When “Paula” broke up with “Rob,” he vowed she’d regret ending their affair. She thought Rob meant she’d miss him. She didn’t realize he planned to destroy her reputation, nor that the drama would cost her a job and perhaps her career.

Three days later Paula sat in shocked silence looking at nude photos where she lay asleep half on, half off a blanket laid on the grass. Her employer’s operation’s manager told her, “I’m sorry. These have spread like wildfire through the plant. I don’t know that we can keep you. I can’t imagine you’ll want to stay.”

Two months earlier, Rob had talked her into making love in his backyard, pointing out the tall fence shielded them from his neighbor’s windows. She had been uneasy but had gone along with it because it had been so important to him, and she’d drunk too much to alcohol. She’d fallen asleep and hadn’t realized he’d taken photos on his cell phone.

Rob’s revenge included sending those photos to every member of her company’s management team, and everyone with an email listed on the company website.

When she called, I suggested she immediately contact an attorney and law enforcement to stop Rob before he did more damage.

The dynamics of revenge porn

Mobile phones with quality cameras have turned revenge porn or sexually explicit images made by a partner in an intimate relationship without the knowledge and consent of the subject into a reputation-trashing danger.

In Paula’s case, Rob took the photos when she was asleep, making her a victim of nonconsensual pornography.

Others self-initiate nude photos. According to the information security company McAfee, nearly fifty percent of women use their mobile phones to share sexual content with significant others on their mobile phone, with nearly one-third doing so on Valentine’s Day.1 An article published by the American Psychological Association in 2015 cited a study revealing 82% of those surveyed  had sexted in the past year.2 Nearly 75% said they sexted in the context of a committed relationship and 43% said they sexted as part of a casual relationship.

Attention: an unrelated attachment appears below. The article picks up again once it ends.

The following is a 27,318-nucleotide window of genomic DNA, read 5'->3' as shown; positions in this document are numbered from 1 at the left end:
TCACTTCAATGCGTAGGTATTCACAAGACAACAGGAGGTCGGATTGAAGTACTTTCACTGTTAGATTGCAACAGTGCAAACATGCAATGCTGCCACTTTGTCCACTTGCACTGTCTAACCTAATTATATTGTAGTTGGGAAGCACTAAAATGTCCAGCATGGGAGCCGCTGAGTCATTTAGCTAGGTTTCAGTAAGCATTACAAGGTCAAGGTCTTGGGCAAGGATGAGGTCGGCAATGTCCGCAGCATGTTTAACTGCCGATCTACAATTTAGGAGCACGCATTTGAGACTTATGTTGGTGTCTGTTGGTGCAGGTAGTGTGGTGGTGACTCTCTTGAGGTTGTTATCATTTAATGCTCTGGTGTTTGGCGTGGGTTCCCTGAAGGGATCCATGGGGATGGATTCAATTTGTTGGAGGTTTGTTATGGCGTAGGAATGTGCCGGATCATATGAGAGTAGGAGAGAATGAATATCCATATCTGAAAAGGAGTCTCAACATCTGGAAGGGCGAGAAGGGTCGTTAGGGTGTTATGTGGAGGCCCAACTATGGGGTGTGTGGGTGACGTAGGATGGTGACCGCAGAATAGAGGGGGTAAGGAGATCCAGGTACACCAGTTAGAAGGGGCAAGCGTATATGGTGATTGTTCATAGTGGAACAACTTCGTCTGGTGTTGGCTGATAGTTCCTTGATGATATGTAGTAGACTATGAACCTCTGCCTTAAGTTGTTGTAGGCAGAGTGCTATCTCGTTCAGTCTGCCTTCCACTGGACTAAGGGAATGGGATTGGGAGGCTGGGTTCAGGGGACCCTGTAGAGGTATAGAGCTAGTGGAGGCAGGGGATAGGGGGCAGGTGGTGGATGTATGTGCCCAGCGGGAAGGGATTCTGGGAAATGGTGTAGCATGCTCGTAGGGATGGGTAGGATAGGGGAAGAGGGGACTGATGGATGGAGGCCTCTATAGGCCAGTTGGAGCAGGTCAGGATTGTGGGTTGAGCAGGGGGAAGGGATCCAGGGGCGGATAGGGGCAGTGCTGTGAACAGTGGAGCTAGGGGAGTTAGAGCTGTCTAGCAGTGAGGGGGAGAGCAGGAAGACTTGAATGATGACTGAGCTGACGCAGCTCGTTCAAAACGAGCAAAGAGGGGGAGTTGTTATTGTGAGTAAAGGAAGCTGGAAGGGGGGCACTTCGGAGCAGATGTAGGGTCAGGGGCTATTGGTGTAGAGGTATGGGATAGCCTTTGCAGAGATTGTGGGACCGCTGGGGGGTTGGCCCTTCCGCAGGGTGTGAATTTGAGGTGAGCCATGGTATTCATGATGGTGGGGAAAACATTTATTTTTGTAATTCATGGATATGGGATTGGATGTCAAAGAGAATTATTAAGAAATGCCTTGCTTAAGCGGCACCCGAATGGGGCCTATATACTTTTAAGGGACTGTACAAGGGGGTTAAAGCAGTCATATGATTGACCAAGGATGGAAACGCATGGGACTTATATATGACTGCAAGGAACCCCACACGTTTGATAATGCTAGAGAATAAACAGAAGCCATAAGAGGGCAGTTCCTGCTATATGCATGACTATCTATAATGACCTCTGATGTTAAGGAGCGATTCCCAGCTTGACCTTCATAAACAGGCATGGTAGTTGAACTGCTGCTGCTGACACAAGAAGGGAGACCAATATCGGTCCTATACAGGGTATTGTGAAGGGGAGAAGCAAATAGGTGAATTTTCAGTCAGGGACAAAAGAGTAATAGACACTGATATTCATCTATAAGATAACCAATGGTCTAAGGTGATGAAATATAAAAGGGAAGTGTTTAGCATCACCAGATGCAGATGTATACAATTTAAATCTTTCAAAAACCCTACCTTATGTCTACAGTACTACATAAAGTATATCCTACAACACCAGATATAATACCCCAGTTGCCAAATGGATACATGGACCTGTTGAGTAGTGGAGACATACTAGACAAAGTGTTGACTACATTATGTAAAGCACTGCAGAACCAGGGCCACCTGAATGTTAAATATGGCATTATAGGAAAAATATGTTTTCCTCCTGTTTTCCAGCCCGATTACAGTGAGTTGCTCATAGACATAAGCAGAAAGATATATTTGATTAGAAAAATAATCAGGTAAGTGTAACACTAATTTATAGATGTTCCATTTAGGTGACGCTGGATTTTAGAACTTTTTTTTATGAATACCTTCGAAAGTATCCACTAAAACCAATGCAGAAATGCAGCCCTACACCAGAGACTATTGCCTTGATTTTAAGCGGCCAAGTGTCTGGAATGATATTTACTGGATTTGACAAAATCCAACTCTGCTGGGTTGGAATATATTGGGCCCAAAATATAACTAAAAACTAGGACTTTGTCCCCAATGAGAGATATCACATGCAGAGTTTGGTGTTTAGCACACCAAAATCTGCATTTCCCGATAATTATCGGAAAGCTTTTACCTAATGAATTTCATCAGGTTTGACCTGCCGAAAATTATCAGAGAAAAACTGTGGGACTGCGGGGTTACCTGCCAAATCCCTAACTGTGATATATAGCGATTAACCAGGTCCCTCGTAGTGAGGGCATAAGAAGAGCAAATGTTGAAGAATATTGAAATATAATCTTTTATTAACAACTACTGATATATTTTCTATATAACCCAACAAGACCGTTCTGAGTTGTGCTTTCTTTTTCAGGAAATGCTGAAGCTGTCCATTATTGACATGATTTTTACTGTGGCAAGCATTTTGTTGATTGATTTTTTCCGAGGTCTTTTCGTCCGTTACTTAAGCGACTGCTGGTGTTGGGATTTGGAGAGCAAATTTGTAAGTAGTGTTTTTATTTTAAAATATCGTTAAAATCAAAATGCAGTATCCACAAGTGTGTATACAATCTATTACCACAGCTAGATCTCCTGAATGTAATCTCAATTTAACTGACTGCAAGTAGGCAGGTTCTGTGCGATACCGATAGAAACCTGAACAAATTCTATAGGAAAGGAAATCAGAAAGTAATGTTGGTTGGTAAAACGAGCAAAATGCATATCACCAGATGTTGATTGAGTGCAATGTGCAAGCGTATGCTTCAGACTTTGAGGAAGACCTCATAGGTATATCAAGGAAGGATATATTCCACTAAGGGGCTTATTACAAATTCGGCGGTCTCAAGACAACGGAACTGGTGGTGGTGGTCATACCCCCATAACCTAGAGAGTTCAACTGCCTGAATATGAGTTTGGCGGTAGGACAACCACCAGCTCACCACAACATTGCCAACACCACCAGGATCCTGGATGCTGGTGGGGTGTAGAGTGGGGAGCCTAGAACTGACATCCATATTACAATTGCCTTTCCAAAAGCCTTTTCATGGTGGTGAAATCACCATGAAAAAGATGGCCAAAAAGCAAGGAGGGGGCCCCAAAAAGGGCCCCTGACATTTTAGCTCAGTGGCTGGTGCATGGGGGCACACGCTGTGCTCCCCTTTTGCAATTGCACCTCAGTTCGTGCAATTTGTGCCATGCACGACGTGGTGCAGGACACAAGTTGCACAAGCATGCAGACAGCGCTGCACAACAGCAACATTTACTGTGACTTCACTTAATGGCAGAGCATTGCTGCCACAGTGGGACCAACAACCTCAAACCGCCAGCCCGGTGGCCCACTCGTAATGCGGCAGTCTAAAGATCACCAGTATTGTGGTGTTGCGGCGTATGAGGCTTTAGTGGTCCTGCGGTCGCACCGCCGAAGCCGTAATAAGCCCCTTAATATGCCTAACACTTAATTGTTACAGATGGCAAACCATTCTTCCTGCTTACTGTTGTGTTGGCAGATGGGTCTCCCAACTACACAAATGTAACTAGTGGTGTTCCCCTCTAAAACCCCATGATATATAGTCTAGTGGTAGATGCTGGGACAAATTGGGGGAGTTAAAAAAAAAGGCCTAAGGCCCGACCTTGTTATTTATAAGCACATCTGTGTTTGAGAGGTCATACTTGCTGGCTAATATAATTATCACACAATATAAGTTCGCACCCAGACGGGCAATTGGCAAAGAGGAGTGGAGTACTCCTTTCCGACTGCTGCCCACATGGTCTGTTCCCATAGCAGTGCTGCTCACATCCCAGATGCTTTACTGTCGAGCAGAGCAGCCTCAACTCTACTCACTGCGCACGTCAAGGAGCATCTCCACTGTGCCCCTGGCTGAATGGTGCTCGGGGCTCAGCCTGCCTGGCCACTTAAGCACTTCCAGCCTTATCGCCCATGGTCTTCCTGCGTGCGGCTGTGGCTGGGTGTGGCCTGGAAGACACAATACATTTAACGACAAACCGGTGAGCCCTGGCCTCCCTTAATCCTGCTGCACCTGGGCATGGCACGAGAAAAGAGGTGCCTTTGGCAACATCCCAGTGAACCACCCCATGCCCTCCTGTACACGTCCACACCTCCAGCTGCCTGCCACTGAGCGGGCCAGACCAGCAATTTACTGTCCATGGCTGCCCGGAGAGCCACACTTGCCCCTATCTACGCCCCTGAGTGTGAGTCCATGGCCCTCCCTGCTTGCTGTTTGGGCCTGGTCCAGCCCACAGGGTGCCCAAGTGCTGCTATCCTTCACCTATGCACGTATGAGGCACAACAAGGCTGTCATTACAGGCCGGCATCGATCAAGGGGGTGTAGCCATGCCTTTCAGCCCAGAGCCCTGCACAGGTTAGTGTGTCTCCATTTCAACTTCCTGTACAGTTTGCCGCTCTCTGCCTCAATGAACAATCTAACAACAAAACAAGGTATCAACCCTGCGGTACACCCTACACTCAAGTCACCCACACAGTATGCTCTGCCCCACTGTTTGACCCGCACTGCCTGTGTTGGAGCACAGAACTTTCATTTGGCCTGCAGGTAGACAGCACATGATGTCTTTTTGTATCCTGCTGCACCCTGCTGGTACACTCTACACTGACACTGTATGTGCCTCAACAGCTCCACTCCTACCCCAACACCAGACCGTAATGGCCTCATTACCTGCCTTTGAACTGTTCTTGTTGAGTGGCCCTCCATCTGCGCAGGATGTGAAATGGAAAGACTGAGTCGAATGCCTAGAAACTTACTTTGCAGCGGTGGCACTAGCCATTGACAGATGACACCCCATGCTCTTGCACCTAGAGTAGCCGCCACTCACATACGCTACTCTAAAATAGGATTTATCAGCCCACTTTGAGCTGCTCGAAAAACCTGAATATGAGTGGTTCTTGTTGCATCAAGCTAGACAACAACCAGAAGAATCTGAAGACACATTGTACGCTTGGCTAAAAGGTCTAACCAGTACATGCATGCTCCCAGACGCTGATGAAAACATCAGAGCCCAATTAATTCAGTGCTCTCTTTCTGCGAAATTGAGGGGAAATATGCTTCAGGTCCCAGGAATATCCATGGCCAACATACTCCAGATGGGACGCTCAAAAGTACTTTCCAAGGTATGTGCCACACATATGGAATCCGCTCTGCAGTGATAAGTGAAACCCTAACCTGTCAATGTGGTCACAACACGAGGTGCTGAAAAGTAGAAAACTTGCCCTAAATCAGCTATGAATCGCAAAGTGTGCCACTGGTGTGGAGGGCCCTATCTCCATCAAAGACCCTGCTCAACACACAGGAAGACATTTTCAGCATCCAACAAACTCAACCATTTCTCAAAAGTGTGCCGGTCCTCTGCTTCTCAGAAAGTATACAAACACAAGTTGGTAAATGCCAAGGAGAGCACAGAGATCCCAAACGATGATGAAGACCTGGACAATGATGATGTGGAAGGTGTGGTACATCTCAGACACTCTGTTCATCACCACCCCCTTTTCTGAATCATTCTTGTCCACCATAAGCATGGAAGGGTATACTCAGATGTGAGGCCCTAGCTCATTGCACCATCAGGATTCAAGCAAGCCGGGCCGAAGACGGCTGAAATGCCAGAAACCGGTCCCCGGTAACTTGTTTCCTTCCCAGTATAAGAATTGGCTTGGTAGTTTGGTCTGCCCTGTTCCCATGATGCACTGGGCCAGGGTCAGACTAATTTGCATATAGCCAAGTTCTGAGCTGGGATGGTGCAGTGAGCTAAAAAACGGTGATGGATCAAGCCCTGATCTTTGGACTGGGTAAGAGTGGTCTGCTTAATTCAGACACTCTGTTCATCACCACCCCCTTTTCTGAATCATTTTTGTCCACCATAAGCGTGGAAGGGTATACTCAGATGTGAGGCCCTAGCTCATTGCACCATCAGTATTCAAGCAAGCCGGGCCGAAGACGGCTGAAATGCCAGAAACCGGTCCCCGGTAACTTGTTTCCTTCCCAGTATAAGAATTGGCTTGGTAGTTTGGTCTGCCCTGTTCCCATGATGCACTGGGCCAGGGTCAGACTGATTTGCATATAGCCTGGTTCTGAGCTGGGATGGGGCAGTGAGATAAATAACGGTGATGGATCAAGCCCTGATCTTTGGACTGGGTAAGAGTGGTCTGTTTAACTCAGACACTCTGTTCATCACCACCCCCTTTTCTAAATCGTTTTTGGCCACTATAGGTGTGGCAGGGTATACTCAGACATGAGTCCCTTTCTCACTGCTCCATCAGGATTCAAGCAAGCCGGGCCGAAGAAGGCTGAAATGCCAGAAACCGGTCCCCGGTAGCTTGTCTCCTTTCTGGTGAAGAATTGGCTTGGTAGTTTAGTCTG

Attorney Michael Arnold reports, “96 percent of adults trust their significant other with intimate content, and only a third of them ask for this content to be deleted when the relationship ends.”3

This sharing leaves these individuals vulnerable to others uploading the photos when their relationships end.

Laws

In 2014, a court threw out New York’s first revenge porn case, People v. Barber. Much has changed. 48 states and the District of Columbia have laws outlawing the distribution of revenge porn, Victims can seek criminal and civil remedies, monetary damages for reputational and emotional harm, punitive damages, and attorney’s fees

Employer

Unlike Paula’s employer, many employers realize that revenge porn constitutes psychological and sexual abuse and provide victims with assistance. Wise employers realize that widely distributed images of an employee or manager could unleash behaviors and jokes that create a sexually hostile environment.

Employers can also let victims learn of helpful websites such as Without My Consent, Women against Revenge Porn, End Revenge Porn and the Cyber Civil Rights Initiative’s crisis hotline, 844-878-2274.

You

Like other victims of revenge porn, Paula felt humiliated and couldn’t bear to face managers and peers who’d seen her naked body.

I challenged her to not let Rob’s act of vengeance define her nor end her career.

She elected to move to a new state, but knowing that rumors could trail behind her, she armed herself with talking points to prepare herself for future employers’ reactions should they discover the photos or hear gossip.

Her own work, given the violation of trust she’d experienced, took longer. She succeeded when she realized she’d been the victim of a crime, had dodged a worse bullet by ending a short-lived affair with the wrong man, and had learned to trust her intuition when something didn’t feel safe or right.

1 https://www.scientificamerican.com/article/sext-much-if-so-youre-not-alone/

2https://www.apa.org/news/press/releases/2015/08/common-sexting

3 Michael Arnold, “A Disturbing Picture,” HR Magazine, August, 2014, p. 56-57.

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